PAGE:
‘Star Wars’ Turbolasers Are Real: Laser Guns Will Be Ready In 2023, Says U.S. Army

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The U.S. Military has 'Star Wars' weapons. DARPA

President Obama rejected a Star Wars petition asking the White House to build a Death Star by 2016, but don’t take lightsabers off the table just yet. The U.S. Military just made it pretty clear they plan to “dominate the battlefield” with laser weapons that look way too much like Star Wars blasters, starship turbolasers, and lightsaber beams. The Army issued an update on the status of their laser weapon technology this week, revealing laser beams are“very close” to an official debut. All types of laser guns are predicted to be ready by 2023, and some versions even earlier.

Mary J. Miller, deputy assistant secretary of the Army for Research and Technology, testified in front of the House Armed Services Committee's Subcommittee on Emerging Threats and Capabilities (S&T) to inform congressman about the Army’s development of what they call “offensive and defensive directed-energy weapons,” aka laser weapons to shoot down drones and missiles.  

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The Air Force is going to blow stuff up with laser beams. Photo: Air Force

“We have to make sure the lasers work and do the full set of scopes against the threats we project. And those threats include the counter-rockets, counter-artillery and counter-mortar as well as [Unmanned Aerial Vehicle] and cruise missile threats,” Miller said.

Miller also revealed some laser weaponry may be put to use before 2023.  "There will be steps along the way where we spin off lesser capable laser systems that can do good things on smaller platforms. Those will come out soon," she said. If the technology is already ready, why wait seven more years?  Miller said it's important the laser guns be fully tested "before we offer it to a Soldier."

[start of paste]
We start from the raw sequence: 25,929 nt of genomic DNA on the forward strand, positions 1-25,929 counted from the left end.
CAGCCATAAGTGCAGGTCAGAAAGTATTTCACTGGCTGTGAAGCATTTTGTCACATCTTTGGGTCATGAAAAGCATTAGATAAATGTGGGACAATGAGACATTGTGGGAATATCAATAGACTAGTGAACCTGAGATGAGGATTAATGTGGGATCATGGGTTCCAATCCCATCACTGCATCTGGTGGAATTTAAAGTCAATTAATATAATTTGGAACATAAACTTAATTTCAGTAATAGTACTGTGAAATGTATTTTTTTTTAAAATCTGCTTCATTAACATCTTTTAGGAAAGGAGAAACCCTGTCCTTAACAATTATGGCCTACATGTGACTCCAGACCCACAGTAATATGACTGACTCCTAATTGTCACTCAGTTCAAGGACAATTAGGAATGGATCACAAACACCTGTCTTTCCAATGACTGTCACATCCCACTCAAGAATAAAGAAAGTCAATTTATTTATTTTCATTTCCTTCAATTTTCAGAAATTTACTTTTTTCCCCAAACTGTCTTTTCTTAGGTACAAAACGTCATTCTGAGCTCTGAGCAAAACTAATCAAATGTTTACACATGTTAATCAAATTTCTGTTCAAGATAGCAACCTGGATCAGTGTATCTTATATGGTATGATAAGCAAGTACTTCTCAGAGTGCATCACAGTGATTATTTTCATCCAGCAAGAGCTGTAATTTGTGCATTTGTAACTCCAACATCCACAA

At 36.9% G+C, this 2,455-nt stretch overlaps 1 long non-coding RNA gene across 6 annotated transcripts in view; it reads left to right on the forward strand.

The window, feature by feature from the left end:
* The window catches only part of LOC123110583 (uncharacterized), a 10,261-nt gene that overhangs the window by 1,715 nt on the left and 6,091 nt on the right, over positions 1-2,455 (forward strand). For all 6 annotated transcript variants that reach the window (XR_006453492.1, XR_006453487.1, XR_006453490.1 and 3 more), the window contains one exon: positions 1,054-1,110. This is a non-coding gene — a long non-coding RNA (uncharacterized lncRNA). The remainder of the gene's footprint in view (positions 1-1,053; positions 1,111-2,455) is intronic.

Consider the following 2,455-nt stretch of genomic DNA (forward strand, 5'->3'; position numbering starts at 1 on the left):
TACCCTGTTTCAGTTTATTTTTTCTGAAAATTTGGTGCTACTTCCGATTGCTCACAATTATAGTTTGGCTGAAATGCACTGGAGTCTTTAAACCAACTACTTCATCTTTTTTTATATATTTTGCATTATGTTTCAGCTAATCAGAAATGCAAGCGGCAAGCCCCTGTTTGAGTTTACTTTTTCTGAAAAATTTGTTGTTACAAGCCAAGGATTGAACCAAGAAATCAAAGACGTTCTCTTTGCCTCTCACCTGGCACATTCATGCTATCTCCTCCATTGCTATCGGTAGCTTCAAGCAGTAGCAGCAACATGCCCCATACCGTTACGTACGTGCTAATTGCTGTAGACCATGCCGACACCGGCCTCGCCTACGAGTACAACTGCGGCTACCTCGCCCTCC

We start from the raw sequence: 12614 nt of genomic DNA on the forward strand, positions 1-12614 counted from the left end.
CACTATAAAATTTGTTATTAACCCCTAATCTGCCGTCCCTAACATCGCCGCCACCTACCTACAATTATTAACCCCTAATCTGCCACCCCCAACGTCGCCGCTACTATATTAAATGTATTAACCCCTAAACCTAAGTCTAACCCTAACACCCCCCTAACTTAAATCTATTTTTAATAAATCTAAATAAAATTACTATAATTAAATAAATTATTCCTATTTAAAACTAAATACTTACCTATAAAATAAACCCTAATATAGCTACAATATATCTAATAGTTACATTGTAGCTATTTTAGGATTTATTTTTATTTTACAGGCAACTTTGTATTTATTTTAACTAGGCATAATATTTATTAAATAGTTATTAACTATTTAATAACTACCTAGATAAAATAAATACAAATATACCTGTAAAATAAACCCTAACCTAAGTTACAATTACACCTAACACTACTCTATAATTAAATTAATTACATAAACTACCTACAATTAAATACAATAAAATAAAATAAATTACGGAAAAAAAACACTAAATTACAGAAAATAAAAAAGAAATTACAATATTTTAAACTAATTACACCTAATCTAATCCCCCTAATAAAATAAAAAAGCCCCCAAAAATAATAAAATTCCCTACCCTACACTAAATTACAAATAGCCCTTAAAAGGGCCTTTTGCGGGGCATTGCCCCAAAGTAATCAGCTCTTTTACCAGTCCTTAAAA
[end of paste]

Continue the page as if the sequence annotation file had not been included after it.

According to Dr. David Walker, deputy assistant secretary of the Air Force for Science, Technology and Engineering, the Air Force currently flies with lasers under certain aircrafts as part of an infrared countermeasure system. But Walker has big plans to upgrade that existing technology into something much more powerful. “As we get larger power outputs and better thermal management out of smaller package lasers, we will build those powers into defensive to offensive capability as well,” he said.

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This is clearly a 'Star Wars' turbolaser. Photo: U.S. Army

Walker also mentioned the Air Force is helping Special Operations Command develop an offensive laser for AFSOC AC-130 gunships. The Navy will get the same laser tech for their ships, vessels, and submarines. Since all military branches want their hands on laser tech, there is an entire office dedicated to the development of laser warfare. Dr. Stephen Welby, assistant secretary of Defense for Research and Engineering, explained that The High Energy Laser Joint Technology Office coordinates all laser-related military efforts focusing on "third offset strategy.”

A Senator promptly asked what “third offset strategy” means. Walker’s response, paraphrased by the Army News Service, reads:

“Laser programs are just a small part of the third offset, which is the Defense Department's endeavor to dominate the battlefield of the future with "asymmetric advantages." Other offset strategies include unmanned and autonomous systems and cognitive warfare. The first two offsets involved Cold War efforts targeting the Soviet Union, the first being tactical nuclear weapons developed in the 1950s and precision weapons in the 1970s.”

Need a visual? Check out Boeing’s demonstration below:

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